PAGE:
Risks to Central Bank balance sheets among economic research published in Third Quarterly Bulletin

26 July 2017 Press Release

Central Bank of Ireland

  • The future of interest rates – a risk to the Central Bank’s own balance sheet?
  • How do large Irish funds manage potential liquidity and redemption risks?
  • Following the money – Irish banks and their international exposures

The Central Bank of Ireland has published the series of signed articles from the third Quarterly Bulletin, due to be published on 28 July.

Non-standard monetary policy measures and the Balance Sheets of Eurosystem Central Banks

This article by Deputy Governor Sharon Donnery, David Doran, Ruth Gleeson and Konstantina Carroll considers the ability of national central banks (NCBs) to generate income in an era of wide scale purchasing of longer term assets with low, and sometimes negative, yields.

The article finds:

  • A central bank’s ability to generate income is key to its independence, yet recent monetary policy measures have left many central bank balance sheets with long-term assets fixed at low or even negative yields
  • As economic conditions improve and inflation nears its target level, euro area interest rates are expected to rise over time. While this would indicate that the monetary policy measures implemented by the Eurosystem have been successful, an interest rate mismatch may arise from the cost of associated liabilities (deposits) being greater than the income from purchased assets, impacting the profitability of central banks
  • Over the longer term, NCBs are expected to return to profitability. Nonetheless, accounting year losses is a plausible scenario and this raises questions around the speed and ability of a central bank to recapitalise and to remain fully independent when doing so
  • Unlike commercial banks, a central bank cannot use the financial markets to hedge against any such expected loss – to do so would be to take a position against a publicly stated monetary policy stance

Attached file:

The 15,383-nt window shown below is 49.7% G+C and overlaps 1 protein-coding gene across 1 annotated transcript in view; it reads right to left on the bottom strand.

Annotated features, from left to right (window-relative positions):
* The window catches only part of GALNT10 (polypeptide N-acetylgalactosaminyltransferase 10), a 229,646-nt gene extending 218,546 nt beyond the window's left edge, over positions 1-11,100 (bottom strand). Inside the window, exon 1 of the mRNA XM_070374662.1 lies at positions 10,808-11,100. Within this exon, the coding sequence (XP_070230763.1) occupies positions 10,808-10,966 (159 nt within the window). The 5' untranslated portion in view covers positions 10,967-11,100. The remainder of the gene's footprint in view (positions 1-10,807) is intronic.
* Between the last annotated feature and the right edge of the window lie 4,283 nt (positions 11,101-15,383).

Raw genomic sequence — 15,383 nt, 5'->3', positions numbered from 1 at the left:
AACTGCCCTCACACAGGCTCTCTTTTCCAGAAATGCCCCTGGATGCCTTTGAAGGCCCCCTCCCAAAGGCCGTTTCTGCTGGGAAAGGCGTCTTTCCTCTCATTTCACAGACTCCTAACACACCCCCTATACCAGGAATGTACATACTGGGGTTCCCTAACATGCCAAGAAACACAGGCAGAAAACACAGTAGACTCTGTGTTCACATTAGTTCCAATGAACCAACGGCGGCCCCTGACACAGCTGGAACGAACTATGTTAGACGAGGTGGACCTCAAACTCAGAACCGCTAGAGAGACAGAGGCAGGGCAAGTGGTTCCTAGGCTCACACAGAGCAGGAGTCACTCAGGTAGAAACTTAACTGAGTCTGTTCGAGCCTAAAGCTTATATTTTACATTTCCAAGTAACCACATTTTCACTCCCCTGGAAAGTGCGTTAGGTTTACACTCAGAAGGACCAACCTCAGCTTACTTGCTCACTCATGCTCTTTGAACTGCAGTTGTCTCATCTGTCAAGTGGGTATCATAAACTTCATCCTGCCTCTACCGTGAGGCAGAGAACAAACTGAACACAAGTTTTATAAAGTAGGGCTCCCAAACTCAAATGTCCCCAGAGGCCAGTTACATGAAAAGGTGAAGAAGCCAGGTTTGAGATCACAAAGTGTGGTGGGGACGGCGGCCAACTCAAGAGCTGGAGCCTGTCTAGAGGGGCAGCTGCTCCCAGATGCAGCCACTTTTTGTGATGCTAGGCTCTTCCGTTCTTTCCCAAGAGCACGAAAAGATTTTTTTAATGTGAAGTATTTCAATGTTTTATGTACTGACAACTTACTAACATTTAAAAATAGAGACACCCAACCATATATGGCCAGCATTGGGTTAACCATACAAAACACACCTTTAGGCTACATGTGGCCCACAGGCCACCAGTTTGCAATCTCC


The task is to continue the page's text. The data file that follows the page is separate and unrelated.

• In light of these developments, in 2016 the Central Bank of Ireland set aside a provision of €165m to mitigate against any potential future losses.

A short discussion on the findings of this research is available on our YouTube Channel.

Liquidity & Risk Management: Results of a Survey of Large Irish-Domiciled Funds

This article by Pierce Daly and Kitty Moloney presents new data based on Irish submissions to a European Systemic Risk Board survey on liquidity. The survey focuses on European bond, mixed and money market funds with a total Net Asset Value greater than €500m as of Q2 2015. The investment fund sector is an important part of the credit intermediation chain and is recognised as a potential contagion channel of systemic risks. As such, this paper considers the investor profile, redemption policy and liquidity management practices of funds that are integral in the analysis of liquidity and redemption risks.

The article finds:

  • Large funds generally consist of institutional (not retail) investors. This may affect behavioural dynamics during stressed market conditions
  • Over 90 per cent of large funds offer daily redemptions, which may have implications for liquidity and maturity transformation
  • While the use of liquidity management tools has increased since the crisis, this remains in the minority with 19 percent of the funds surveyed reporting use of such tools. Funds may use pre-emptive tools to manage the cost of large redemptions and liquidity
  • Whilst there were mixed views on the impact of regulation on market liquidity, there is some evidence that regulatory change has reduced liquidity in some markets.

Consolidated Banking Data: Introducing Enhanced Statistics for Ireland

This article by Kenneth Devine, Jennifer Dooley, Ciaran Meehan and Aisling Menton considers expanded Bank of International Settlements (BIS) consolidated banking data and how it provides a deeper understanding of the exposures of Irish headquartered banks. It provides a breakdown of data not previously published by the Central Bank of Ireland, including new information on trends in foreign claims by Irish headquartered banks and international claims on Ireland. A network analysis of the exposures of foreign and domestic banking sectors on vulnerable EU states and sovereigns is also presented.

The article finds:

  • Irish banks’ foreign exposures have declined substantially since the onset of the financial crisis, from a peak of €217 billion in Q3 2008 to just €79 billion in Q4 2016
  • Irish banks’ foreign claims as a proportion of total assets, at 31 per cent, are close to the average for all reporting countries, indicating that Irish banks are not overly exposed to foreign claims in comparison to their peers in other countries
  • The scale of foreign claims against the UK highlights Irish banks’ vulnerability to any downturn in that economy
  • Pre-crisis, British and German banks had the largest claim on Irish residents. Following the onset of the financial crisis, the US became an important player, with Japanese claims becoming more significant since early 2013
  • Vulnerable EU country borrowings decreased substantially by €1.2 trillion from Q4 2008 to Q4 2016, bringing the outstanding amount of claims to €1.3 trillion. Nearly one quarter of this decline related to claims on Ireland, which stood at just €315 billion at Q4 2016.


The views expressed in these articles are not necessarily those held by the Central Bank of Ireland.